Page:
Kids, parents say inclusive classrooms benefit all students

An 11-year-old girl shared an important message about school inclusivity with the top leaders of the Hillsborough County School Board during Tuesday’s meeting.

Grace Fasulo’s school, Mitchell Elementary School includes special needs children in mainstream classrooms and she wants the board to know it works. She thinks the inclusion program should be the norm, not the exception.

Grace is best friends with 11-year-old Brooks Lennon, who has developmental and physical disabilities. They met while in the second grade and spend time in class together.

“We go swimming in his pool. We play with his dogs. He loves dinosaurs and cars, so we play with those in his playroom,” said Grace.

Mitchell Elementary School's inclusion program allows children with disabilities to learn alongside nondisabled students.

“He shouldn't be treated differently but not only him, the other kids in our school that are categorized as people who are unable to do things just because of the way they look or the way they talk,” Grace said.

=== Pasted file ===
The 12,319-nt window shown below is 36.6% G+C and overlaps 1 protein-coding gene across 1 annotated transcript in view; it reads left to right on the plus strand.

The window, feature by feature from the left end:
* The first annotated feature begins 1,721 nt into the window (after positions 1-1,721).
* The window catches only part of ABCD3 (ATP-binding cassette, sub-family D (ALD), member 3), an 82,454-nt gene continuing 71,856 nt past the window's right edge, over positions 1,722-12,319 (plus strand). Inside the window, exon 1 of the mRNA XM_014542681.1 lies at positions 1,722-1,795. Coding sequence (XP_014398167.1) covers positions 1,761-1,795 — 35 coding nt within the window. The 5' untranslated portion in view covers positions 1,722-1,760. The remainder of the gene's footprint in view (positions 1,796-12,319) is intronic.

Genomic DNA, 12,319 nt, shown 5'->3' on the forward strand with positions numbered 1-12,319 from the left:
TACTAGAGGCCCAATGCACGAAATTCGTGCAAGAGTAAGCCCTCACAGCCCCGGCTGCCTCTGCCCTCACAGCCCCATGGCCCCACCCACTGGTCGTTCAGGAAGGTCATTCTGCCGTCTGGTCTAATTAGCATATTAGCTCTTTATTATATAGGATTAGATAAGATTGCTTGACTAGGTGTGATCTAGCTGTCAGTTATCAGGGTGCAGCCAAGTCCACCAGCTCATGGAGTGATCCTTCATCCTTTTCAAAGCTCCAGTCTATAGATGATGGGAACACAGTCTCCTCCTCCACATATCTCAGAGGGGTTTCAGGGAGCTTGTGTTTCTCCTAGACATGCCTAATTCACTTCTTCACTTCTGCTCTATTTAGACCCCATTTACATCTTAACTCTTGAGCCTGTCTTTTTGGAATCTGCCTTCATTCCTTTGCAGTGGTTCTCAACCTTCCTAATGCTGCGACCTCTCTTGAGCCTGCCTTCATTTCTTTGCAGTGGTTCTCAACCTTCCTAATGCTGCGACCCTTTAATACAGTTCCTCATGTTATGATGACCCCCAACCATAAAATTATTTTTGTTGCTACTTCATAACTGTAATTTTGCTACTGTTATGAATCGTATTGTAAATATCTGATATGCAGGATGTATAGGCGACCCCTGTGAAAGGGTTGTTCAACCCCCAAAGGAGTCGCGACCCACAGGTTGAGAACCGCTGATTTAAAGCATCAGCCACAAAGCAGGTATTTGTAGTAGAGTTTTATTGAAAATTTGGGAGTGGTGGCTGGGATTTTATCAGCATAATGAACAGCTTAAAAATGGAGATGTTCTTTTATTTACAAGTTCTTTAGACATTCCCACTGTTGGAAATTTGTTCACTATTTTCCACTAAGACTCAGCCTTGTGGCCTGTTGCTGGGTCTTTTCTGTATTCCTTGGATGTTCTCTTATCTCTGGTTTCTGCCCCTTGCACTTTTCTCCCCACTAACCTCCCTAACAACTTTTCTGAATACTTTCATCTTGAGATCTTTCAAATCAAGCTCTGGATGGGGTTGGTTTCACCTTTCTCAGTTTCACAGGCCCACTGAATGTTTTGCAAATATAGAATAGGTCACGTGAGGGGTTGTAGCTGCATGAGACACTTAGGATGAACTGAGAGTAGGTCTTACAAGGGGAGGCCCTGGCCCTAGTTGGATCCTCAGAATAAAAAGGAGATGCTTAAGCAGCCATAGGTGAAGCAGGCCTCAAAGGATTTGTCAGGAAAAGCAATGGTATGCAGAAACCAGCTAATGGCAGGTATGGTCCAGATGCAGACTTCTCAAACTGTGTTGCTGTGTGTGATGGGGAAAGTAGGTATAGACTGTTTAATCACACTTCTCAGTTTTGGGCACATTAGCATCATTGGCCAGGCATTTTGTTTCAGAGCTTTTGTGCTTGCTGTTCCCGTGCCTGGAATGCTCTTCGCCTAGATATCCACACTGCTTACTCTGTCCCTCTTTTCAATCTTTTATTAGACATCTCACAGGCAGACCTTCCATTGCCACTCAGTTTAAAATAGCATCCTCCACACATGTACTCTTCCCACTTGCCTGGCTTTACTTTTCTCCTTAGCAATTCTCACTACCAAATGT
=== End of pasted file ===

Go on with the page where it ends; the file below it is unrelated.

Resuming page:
She spoke before school board members Tuesday afternoon, asking them to allow more students to learn in less restrictive classrooms.

“Mainstreaming teaches all students and teachers compassion, acceptance and patience. Let's make this the norm, not the exception in Hillsborough County,” she said.

Brooks’ parents pushed to get him into an inclusive environment at a young age.

“As a parent, especially a parent of a special needs child, you just want them to have as typical of an experience as they possibly can,” said his father, Steve Lennon.

And through his years in elementary school, they’ve already seen the program's positives.

“An inclusive environment is a much healthier environment for any child, and I would love for other families in Hillsborough to have the same experience that we've had,” said Lennon.

Grace’s advocacy for her friend was heartfelt and makes her parents proud.

“If Grace could be the catalyst to help other schools embrace these kind of kids, then it would be such a beautiful thing,” said Brian Fasulo, Grace’s father.

For Grace, it’s just the right thing to do.

“I think it's important that people don't see him as a different type of friend because he's not,” said Grace. “He's my friend, and I think it's important that everyone knows that.”

Brooks’ parents said Grace’s speech, calling for more inclusion across the district, really meant a lot. They said she is one of several friends he has made at Mitchell who makes a difference in his life.

Grace said no one should limit children just because they have different abilities.